Court order allows NSA spying to continue
The Foreign Intelligence Surveillance Court (FISA) granted the federal government's request to allow the National Security Agency to continue gathering Americans' phone records in bulk and with little oversight -- at least until June 1st:
The extension is the fifth of its kind since Obama said he would effectively end the Snowden-exposed program as it currently exists during a major policy speech in January 2014">2014. Obama and senior administration officials have repeatedly insisted that they will not act alone to end the program without congress">Congress.
"While the administration waits for the Congress to act, it has continued to operate the program with ... important modifications in place," White House press secretary Josh Earnest said in a statement released late Friday.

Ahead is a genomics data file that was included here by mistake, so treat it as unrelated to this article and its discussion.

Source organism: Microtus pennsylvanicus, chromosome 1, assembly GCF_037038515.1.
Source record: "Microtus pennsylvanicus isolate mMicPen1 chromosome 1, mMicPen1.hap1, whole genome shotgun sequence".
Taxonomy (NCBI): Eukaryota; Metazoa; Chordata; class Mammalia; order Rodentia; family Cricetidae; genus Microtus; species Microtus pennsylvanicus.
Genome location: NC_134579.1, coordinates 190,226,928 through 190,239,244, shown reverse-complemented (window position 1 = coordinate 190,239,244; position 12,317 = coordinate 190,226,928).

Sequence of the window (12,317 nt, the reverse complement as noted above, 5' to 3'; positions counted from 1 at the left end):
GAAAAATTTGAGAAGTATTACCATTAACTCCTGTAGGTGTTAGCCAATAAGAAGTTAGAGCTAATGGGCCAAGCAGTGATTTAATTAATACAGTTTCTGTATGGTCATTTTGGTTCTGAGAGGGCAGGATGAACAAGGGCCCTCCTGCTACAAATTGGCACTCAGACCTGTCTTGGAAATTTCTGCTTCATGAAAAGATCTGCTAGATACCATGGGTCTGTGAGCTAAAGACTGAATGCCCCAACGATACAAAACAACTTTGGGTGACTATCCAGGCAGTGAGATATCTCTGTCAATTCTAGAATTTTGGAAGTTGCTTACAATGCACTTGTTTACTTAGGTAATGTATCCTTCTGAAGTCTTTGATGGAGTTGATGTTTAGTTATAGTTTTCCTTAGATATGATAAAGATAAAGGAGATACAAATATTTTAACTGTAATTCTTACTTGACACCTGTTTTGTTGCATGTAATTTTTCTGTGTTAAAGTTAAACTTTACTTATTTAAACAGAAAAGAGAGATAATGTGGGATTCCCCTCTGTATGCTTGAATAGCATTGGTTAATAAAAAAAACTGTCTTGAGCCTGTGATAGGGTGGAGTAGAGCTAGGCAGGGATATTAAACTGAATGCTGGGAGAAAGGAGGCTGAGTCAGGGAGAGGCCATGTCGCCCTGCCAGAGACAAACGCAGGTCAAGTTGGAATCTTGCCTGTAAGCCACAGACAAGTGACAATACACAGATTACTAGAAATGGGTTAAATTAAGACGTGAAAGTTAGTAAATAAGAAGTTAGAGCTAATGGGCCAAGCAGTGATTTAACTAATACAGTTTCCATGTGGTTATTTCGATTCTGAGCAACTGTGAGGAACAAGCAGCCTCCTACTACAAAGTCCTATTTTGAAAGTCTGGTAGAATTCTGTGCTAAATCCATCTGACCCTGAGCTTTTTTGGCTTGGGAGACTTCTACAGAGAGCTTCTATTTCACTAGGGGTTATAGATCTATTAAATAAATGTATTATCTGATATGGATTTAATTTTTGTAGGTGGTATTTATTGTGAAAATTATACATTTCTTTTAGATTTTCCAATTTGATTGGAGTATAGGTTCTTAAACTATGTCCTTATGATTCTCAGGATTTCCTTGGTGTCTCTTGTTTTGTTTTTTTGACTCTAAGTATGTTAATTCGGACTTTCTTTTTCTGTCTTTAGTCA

More than a year's worth of efforts to reform the NSA stalled last year, as the Senate came two votes short of advancing the USA freedom">freedom">Freedom Act in November. The measure failed to overcome a filibuster by republicans">Republicans, many of whom warned any limitation imposed on the NSA could bolster terrorist groups like the Islamic State.
It is widely expected that lawmakers will reintroduce versions of the Freedom Act in the new Congress, but no bill has emerged so far. Core parts of the post-9/11 Patriot Act will sunset on June 1, including Section 215, which grants the NSA legal authority to conduct its controversial dragnet surveillance program.
Obama won't act unless Congress does, and Congress can't seem to get its act together.
Meanwhile, your phone and online activity are still open to government snoops who aren't sure what to do with all that data, but will scream if anyone tries to take it from them.
Your tax dollars at work...